Why I’m Doing This – my Ultra “Manifesto”

I started running ultra distances a couple of years ago – and it changed my life.  I’m hoping that maybe it can change yours, too.

1931018_1048563288045_4212_nI’ve always been a runner, starting from the time I joined my 6th grade cross country team, through high school, college, and then during the years I spent in the Army.   I’ve never been super fast, but I had pretty good endurance and it never really felt like hard work.  I could always just go do it.  Pretty lucky, right?

screen-shot-2016-10-31-at-11-26-43-pmI followed the same well-worn path a lot of runners do – a 5k “fun run” turns into a 10k and before you know it you’re training for a marathon.   I liked the marathon at first – the distance seemed impressive and the training was enough to burn off whatever I was eating during the week.  Plus, I could use the race itself as an excuse to go see a fun new location somewhere.  I went to Paris, Honolulu, and Boston and ran through those cities.
screen-shot-2016-10-31-at-11-21-47-pmBut as the finisher medals started piling up, the marathon training started feeling more like drudgery than something I actually enjoyed.   On weekends I dreaded the long runs and I always felt burned out during the week.  I would miss training days (sometimes purposely) and then try to make up mileage out of guilt.  I wanted to be faster – not to get a race PR, mind you.  But just to get the training over more quickly.  As you probably know, when you’re grinding out miles, you’re not having fun.

I was trying to psych myself up to start training for the Dallas marathon when a co-worker suggested trying a 50-miler.  You’d think as burned out as I was that I would’ve laughed it off.  Twice the distance?  You must be joking.  But after reading about the ultra community I realized that this was the type of “soulful” running I was longing for.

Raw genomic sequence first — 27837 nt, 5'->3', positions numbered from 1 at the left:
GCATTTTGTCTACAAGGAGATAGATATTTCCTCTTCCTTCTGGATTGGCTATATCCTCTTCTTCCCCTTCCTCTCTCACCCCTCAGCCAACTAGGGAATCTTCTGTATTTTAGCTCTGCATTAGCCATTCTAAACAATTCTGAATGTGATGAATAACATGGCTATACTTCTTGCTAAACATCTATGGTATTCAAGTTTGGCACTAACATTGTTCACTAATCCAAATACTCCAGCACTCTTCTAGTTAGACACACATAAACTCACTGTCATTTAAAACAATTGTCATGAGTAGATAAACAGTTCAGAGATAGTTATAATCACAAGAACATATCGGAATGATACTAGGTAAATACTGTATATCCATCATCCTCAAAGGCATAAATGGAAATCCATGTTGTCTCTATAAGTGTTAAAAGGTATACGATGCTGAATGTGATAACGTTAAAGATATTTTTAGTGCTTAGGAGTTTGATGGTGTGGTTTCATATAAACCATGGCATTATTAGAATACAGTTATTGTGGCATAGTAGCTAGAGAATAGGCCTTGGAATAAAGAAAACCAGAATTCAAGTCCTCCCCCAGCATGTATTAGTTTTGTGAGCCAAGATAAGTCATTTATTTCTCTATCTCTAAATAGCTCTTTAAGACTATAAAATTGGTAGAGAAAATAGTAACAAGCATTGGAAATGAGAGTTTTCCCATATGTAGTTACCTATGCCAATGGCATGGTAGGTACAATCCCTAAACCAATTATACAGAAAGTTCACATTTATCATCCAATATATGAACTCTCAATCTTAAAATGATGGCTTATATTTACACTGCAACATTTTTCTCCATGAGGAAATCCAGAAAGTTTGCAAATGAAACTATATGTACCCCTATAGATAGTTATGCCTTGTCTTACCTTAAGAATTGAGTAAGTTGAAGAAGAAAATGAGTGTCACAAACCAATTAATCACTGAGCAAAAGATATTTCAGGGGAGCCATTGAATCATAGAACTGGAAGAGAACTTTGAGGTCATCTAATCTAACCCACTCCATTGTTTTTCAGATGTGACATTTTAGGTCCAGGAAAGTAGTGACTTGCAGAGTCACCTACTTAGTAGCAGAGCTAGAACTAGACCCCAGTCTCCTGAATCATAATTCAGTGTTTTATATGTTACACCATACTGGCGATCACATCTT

Ultra training seemed like getting back to basics – slowing down, paying attention to your body, being more connected with the environment around you.  I listed to guys like Anton Krupicka and Scott Jurek talking about the bigger purpose of running – and I found their philosophies filling the void I had in my running life.

After a handful of 50s, I just completed my first 100-miler – the Vermont 100.   It was a humbling experience.  I finished, but it required nearly everything I had in the tank, physically and mentally.  I realize now that I honestly had no idea what I was doing  out there.   It was a miracle that I got it done.  The 100 is such a monster distance, with so many things that can go wrong over the course of 24+ hours, that it demands respect.

As such, after nearly 40 years of amateurish running, two things are happening.  First, I’m finally getting serious about running.  Second, I love running again.
Now that I’m finally learning what works (and what doesn’t) and why,  I’ll try to keep track of it here.  I’m rethinking everything: training, eating, hydration, gear, physiology, psychology.  And I hope that the stuff that I’m learning can help you on your own ultra-running journey.  Enjoy!

Author: troy figgins

Ultra-runner, ketogenic enthusiast, experiment of one. Like you, I'm just an ordinary person trying to figure out how to do extraordinary things.

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